A Globe of Witnesses

The Vision of Audre Lorde
by Rima Vesely

Audre Lorde (1934-1992) has been intrinsically important to the development of second wave U.S. feminism. Author of 15 books of poetry and prose, she was Poet Laureate of New York State from 1991-1993.

She consistently challenged racism, sexism, classism and homophobia, serving as a catalyst for change within and among social movements, in which she herself participated: Black Arts and Black Liberation, Women’s Liberation, and Lesbian and Gay Liberation. A staunch internationalist, she connected women across the U.S.A., the Caribbean, Europe, South Africa, Australia, and New Zealand. She died in 1992 after a courageous struggle against breast and liver cancer. (Credit: Jennifer Abod)

Warriors battling to claim the authentic fullness of daily life are given an inside view into person and legacy of Lorde in “The Edge of Each Other’s Battles: The Vision of Audre Lorde,” a recently-released documentary produced by Jennifer Abod. The film, which depicts a four-day conference held in 1990, highlights the enduring relevance of Lorde’s work in international, feminist, and lesbian/gay movements. At the center of “The Edge of Each Other’s Battles” is the complexity of women’s relationships with one another, particularly the personal and political dynamics that race, culture, class, and sexuality create amongst all women committed to liberation from a patriarchal status quo.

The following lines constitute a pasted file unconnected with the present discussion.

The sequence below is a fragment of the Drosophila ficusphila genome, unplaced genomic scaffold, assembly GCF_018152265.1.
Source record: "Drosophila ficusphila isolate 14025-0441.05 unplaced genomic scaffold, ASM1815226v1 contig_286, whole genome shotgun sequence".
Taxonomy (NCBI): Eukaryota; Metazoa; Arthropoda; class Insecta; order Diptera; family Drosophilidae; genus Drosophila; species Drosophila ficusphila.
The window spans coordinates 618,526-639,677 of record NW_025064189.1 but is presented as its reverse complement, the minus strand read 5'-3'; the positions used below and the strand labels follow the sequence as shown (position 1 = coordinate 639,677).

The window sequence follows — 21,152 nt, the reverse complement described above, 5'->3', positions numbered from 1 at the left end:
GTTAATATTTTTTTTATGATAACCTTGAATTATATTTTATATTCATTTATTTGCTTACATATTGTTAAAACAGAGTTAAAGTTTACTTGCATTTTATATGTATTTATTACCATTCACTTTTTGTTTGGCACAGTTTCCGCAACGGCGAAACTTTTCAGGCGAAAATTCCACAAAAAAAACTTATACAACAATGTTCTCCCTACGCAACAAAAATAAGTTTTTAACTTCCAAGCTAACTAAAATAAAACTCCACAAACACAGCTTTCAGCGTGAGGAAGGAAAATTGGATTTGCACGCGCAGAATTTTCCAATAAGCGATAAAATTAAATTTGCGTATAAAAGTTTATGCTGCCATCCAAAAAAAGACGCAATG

The sixty-minute film is meant to use Lorde’s work in oppressed communities today. In the ten years since Lorde’s death from cancer, her poetry and prose continue to be a dynamic force in organizing across differences in order to honor the complexity of our individual selves as well as form a united movement in a racist, misogynistic America. The documentary begins by recognizing Lorde’s desire that the conference be intentionally focused on bringing together women who, traditionally separated by race, culture, class, nationality, and sexuality, were able to speak to one another about the truth of their lives.

Creating the space for women to be complex individuals committed to liberation on an international level is the legacy of Audre Lorde. Self-reflection, creative and productive uses of anger, and telling the truth of daily life as women of color in racist America were themes spoken of throughout the film by numerous women claiming the courage to live boldly. Highlighted throughout the film are interviews with Lorde and references to her work, most notably her book of essays and speeches, Sister Outsider.

To hear the words of Lorde, a woman who battled to claim herself and to salvage her beauty in a world that did not recognizer the complexity of her identity, was deeply affirming. As Lorde spoke at the conference, the profundity of her strength was evident. “I love you,” she said. “To be able to love and to recognize what love means: Not total acceptance, not blind acceptance, but recognition. To recognize that we move against a common enemy does not mean that we beat the same drum or play the same tune. It means that we are committed to a future.”